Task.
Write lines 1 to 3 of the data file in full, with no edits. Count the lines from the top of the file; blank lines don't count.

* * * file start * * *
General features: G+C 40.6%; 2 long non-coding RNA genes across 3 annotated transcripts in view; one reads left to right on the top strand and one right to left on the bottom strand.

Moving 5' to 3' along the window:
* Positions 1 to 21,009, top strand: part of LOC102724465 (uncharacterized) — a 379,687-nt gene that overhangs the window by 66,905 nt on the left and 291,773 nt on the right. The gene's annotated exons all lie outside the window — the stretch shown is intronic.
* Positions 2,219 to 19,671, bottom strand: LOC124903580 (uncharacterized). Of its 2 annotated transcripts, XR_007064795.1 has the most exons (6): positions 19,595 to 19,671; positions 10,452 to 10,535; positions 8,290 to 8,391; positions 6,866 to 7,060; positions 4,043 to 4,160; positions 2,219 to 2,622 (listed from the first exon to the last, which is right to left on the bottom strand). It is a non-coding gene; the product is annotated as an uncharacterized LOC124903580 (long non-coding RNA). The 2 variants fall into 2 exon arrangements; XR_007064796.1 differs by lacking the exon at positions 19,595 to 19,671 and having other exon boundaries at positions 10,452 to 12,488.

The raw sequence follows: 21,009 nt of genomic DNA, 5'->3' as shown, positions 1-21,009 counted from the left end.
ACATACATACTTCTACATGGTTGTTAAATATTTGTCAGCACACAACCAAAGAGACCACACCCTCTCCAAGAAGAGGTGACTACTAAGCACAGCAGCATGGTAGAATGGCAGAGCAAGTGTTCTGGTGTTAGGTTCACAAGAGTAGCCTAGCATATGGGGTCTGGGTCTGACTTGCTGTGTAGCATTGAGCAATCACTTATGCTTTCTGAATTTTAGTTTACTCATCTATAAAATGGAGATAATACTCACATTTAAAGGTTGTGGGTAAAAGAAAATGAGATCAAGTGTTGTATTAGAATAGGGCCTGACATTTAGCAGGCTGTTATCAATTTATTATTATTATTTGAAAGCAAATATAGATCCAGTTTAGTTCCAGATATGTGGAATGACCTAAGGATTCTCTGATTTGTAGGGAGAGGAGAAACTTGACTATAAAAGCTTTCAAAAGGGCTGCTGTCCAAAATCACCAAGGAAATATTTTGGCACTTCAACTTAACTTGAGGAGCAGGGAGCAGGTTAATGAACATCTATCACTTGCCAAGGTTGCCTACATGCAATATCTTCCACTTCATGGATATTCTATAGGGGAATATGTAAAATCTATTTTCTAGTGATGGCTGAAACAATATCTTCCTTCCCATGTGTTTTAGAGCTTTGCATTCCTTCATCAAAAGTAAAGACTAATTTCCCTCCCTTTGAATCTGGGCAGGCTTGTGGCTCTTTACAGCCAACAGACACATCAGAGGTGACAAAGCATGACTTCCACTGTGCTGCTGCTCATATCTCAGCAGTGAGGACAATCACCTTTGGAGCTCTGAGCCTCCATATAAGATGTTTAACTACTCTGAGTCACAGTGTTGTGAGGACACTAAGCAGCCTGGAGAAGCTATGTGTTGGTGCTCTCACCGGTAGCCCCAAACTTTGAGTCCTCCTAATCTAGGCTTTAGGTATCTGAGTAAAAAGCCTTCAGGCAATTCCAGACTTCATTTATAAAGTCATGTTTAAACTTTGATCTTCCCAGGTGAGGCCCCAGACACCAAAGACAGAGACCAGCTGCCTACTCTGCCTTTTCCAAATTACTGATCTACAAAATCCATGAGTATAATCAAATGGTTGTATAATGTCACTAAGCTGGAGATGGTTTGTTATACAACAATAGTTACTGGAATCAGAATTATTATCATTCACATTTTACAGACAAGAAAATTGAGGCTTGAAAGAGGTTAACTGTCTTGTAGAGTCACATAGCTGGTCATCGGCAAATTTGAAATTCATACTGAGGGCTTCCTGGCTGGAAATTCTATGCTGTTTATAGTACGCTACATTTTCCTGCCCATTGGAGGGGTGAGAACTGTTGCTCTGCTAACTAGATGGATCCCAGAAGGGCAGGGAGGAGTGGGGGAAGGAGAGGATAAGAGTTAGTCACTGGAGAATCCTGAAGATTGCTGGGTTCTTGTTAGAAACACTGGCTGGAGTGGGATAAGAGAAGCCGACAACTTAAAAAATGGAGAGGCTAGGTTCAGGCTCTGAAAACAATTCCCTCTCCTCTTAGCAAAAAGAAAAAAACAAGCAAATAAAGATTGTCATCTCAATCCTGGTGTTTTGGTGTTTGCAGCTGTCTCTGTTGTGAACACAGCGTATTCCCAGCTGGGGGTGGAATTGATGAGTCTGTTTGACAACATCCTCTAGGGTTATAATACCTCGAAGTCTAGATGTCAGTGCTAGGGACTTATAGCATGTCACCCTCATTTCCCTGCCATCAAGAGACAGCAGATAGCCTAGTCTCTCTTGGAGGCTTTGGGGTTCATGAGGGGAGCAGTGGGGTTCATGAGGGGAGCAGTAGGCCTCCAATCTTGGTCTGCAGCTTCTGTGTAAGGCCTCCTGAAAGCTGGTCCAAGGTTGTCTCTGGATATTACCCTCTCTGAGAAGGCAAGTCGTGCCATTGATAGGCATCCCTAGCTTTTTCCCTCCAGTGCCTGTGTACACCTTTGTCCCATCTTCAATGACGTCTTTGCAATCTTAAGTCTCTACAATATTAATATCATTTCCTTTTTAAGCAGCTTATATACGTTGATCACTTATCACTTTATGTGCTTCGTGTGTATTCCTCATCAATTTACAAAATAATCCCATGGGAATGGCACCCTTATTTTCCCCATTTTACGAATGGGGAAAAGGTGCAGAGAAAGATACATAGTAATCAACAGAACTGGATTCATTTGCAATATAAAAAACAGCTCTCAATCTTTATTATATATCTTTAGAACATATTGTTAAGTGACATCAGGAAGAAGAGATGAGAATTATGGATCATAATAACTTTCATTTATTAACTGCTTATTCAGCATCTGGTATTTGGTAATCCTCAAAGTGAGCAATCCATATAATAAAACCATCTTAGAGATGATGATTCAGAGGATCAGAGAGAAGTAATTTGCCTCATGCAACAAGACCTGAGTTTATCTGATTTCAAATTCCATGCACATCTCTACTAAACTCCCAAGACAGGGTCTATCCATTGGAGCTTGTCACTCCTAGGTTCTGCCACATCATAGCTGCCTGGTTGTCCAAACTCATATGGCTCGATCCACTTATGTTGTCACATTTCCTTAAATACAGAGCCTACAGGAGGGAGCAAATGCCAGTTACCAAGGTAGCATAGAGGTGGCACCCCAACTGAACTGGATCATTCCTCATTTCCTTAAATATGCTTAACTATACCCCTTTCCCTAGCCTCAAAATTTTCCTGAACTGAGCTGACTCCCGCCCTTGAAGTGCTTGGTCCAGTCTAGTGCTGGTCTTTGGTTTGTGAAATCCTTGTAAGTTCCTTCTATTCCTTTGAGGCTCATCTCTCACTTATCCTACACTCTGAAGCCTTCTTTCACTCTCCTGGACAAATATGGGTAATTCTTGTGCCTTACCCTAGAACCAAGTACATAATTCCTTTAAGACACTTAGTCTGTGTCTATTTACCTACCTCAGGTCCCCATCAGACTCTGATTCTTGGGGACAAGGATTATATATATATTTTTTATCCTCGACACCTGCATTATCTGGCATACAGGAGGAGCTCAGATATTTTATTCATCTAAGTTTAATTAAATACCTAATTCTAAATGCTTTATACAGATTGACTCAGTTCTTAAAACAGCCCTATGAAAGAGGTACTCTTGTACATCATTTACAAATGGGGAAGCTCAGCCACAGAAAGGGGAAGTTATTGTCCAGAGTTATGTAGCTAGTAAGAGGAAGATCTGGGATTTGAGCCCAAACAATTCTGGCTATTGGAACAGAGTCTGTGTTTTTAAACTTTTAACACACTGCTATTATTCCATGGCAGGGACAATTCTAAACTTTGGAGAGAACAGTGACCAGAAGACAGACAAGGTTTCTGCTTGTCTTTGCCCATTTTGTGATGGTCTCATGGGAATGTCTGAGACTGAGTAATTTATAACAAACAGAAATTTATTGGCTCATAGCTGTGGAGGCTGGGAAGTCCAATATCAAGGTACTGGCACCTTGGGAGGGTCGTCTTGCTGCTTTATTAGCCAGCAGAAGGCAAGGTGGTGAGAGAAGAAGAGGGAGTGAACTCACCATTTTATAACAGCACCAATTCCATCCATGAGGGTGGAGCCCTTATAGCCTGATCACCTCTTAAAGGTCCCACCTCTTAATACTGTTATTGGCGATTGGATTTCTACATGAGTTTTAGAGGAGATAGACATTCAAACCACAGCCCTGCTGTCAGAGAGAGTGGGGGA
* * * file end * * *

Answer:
General features: G+C 40.6%; 2 long non-coding RNA genes across 3 annotated transcripts in view; one reads left to right on the top strand and one right to left on the bottom strand.

Moving 5' to 3' along the window:
* Positions 1 to 21,009, top strand: part of LOC102724465 (uncharacterized) — a 379,687-nt gene that overhangs the window by 66,905 nt on the left and 291,773 nt on the right. The gene's annotated exons all lie outside the window — the stretch shown is intronic.